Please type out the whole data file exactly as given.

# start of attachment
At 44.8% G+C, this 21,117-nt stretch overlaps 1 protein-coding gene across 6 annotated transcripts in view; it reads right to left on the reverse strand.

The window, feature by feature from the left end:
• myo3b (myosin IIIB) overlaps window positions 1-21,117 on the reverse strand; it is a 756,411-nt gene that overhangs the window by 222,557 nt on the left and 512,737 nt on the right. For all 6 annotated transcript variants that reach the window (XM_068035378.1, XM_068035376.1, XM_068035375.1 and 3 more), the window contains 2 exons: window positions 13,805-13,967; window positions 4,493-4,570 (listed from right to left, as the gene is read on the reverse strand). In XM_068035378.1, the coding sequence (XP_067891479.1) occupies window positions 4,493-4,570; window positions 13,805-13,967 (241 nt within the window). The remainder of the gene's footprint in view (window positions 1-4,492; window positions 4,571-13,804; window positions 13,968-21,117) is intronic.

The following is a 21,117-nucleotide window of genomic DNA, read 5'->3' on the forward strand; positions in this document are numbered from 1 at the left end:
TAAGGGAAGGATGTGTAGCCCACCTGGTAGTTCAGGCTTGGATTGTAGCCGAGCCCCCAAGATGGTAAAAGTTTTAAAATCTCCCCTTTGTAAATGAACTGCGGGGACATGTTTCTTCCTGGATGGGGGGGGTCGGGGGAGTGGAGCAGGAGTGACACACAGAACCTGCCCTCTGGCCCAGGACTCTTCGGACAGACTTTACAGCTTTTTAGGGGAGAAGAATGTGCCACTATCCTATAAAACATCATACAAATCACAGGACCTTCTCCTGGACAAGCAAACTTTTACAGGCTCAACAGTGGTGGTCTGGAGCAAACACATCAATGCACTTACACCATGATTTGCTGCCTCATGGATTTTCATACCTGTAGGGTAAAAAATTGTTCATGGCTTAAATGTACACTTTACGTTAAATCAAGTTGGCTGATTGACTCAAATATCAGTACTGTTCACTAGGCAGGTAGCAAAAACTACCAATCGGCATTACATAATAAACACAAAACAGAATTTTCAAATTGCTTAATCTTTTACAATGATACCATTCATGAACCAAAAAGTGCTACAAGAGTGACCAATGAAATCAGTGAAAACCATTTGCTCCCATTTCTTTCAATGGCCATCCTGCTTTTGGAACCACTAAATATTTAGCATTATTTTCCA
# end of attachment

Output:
At 44.8% G+C, this 21,117-nt stretch overlaps 1 protein-coding gene across 6 annotated transcripts in view; it reads right to left on the reverse strand.

The window, feature by feature from the left end:
• myo3b (myosin IIIB) overlaps window positions 1-21,117 on the reverse strand; it is a 756,411-nt gene that overhangs the window by 222,557 nt on the left and 512,737 nt on the right. For all 6 annotated transcript variants that reach the window (XM_068035378.1, XM_068035376.1, XM_068035375.1 and 3 more), the window contains 2 exons: window positions 13,805-13,967; window positions 4,493-4,570 (listed from right to left, as the gene is read on the reverse strand). In XM_068035378.1, the coding sequence (XP_067891479.1) occupies window positions 4,493-4,570; window positions 13,805-13,967 (241 nt within the window). The remainder of the gene's footprint in view (window positions 1-4,492; window positions 4,571-13,804; window positions 13,968-21,117) is intronic.

The following is a 21,117-nucleotide window of genomic DNA, read 5'->3' on the forward strand; positions in this document are numbered from 1 at the left end:
TAAGGGAAGGATGTGTAGCCCACCTGGTAGTTCAGGCTTGGATTGTAGCCGAGCCCCCAAGATGGTAAAAGTTTTAAAATCTCCCCTTTGTAAATGAACTGCGGGGACATGTTTCTTCCTGGATGGGGGGGGTCGGGGGAGTGGAGCAGGAGTGACACACAGAACCTGCCCTCTGGCCCAGGACTCTTCGGACAGACTTTACAGCTTTTTAGGGGAGAAGAATGTGCCACTATCCTATAAAACATCATACAAATCACAGGACCTTCTCCTGGACAAGCAAACTTTTACAGGCTCAACAGTGGTGGTCTGGAGCAAACACATCAATGCACTTACACCATGATTTGCTGCCTCATGGATTTTCATACCTGTAGGGTAAAAAATTGTTCATGGCTTAAATGTACACTTTACGTTAAATCAAGTTGGCTGATTGACTCAAATATCAGTACTGTTCACTAGGCAGGTAGCAAAAACTACCAATCGGCATTACATAATAAACACAAAACAGAATTTTCAAATTGCTTAATCTTTTACAATGATACCATTCATGAACCAAAAAGTGCTACAAGAGTGACCAATGAAATCAGTGAAAACCATTTGCTCCCATTTCTTTCAATGGCCATCCTGCTTTTGGAACCACTAAATATTTAGCATTATTTTCCA